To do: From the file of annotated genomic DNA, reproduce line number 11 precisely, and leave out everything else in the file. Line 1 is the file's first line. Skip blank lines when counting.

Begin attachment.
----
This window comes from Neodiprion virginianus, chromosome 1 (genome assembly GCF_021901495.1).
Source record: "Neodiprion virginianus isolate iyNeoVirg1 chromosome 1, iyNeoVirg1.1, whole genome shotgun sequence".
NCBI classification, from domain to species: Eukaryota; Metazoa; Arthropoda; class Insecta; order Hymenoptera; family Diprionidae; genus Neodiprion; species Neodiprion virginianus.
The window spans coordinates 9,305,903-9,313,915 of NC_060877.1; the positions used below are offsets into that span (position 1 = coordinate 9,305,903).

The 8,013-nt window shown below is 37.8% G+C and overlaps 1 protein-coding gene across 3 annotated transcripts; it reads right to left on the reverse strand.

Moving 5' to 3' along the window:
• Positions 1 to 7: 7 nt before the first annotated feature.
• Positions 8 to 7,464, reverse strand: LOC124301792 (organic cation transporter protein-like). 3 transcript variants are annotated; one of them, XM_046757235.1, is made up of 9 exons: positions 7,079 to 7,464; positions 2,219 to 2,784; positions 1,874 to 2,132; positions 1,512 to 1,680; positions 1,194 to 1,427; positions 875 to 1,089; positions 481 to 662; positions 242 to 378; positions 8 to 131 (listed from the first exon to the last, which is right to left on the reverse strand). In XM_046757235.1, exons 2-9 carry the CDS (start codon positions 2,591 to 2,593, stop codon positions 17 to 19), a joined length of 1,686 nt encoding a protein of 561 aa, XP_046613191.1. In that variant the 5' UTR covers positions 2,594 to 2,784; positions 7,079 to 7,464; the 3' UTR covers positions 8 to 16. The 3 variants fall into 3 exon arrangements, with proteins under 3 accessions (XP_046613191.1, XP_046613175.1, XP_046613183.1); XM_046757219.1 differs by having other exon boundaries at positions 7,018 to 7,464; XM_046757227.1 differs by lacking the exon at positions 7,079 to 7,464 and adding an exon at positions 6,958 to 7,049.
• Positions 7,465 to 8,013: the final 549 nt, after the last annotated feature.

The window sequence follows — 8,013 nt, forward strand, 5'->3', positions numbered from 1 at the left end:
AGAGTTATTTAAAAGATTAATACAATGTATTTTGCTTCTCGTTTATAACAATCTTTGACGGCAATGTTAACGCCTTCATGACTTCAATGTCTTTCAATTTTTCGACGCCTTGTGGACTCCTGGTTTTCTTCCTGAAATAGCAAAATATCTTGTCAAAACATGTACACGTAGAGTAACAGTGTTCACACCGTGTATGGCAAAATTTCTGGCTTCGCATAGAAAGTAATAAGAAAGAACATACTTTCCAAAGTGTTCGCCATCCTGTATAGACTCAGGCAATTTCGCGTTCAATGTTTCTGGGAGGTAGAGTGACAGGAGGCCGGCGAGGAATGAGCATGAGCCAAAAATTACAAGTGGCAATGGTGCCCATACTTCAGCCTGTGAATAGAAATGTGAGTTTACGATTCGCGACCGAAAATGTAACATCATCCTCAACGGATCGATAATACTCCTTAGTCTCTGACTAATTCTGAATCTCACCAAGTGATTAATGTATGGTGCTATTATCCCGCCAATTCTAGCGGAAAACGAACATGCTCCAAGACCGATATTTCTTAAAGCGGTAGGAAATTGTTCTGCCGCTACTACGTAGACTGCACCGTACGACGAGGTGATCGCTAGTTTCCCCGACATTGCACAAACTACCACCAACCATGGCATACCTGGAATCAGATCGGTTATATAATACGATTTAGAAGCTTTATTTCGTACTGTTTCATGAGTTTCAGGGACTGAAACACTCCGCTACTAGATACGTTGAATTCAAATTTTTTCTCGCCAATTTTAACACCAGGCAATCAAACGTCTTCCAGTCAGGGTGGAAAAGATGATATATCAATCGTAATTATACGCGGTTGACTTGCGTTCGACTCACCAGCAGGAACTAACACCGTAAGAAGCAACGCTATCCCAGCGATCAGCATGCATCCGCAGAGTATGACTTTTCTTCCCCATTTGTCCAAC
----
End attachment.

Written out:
AGAGTTATTTAAAAGATTAATACAATGTATTTTGCTTCTCGTTTATAACAATCTTTGACGGCAATGTTAACGCCTTCATGACTTCAATGTCTTTCAATTTTTCGACGCCTTGTGGACTCCTGGTTTTCTTCCTGAAATAGCAAAATATCTTGTCAAAACATGTACACGTAGAGTAACAGTGTTCACACCGTGTATGGCAAAATTTCTGGCTTCGCATAGAAAGTAATAAGAAAGAACATACTTTCCAAAGTGTTCGCCATCCTGTATAGACTCAGGCAATTTCGCGTTCAATGTTTCTGGGAGGTAGAGTGACAGGAGGCCGGCGAGGAATGAGCATGAGCCAAAAATTACAAGTGGCAATGGTGCCCATACTTCAGCCTGTGAATAGAAATGTGAGTTTACGATTCGCGACCGAAAATGTAACATCATCCTCAACGGATCGATAATACTCCTTAGTCTCTGACTAATTCTGAATCTCACCAAGTGATTAATGTATGGTGCTATTATCCCGCCAATTCTAGCGGAAAACGAACATGCTCCAAGACCGATATTTCTTAAAGCGGTAGGAAATTGTTCTGCCGCTACTACGTAGACTGCACCGTACGACGAGGTGATCGCTAGTTTCCCCGACATTGCACAAACTACCACCAACCATGGCATACCTGGAATCAGATCGGTTATATAATACGATTTAGAAGCTTTATTTCGTACTGTTTCATGAGTTTCAGGGACTGAAACACTCCGCTACTAGATACGTTGAATTCAAATTTTTTCTCGCCAATTTTAACACCAGGCAATCAAACGTCTTCCAGTCAGGGTGGAAAAGATGATATATCAATCGTAATTATACGCGGTTGACTTGCGTTCGACTCACCAGCAGGAACTAACACCGTAAGAAGCAACGCTATCCCAGCGATCAGCATGCATCCGCAGAGTATGACTTTTCTTCCCCATTTGTCCAAC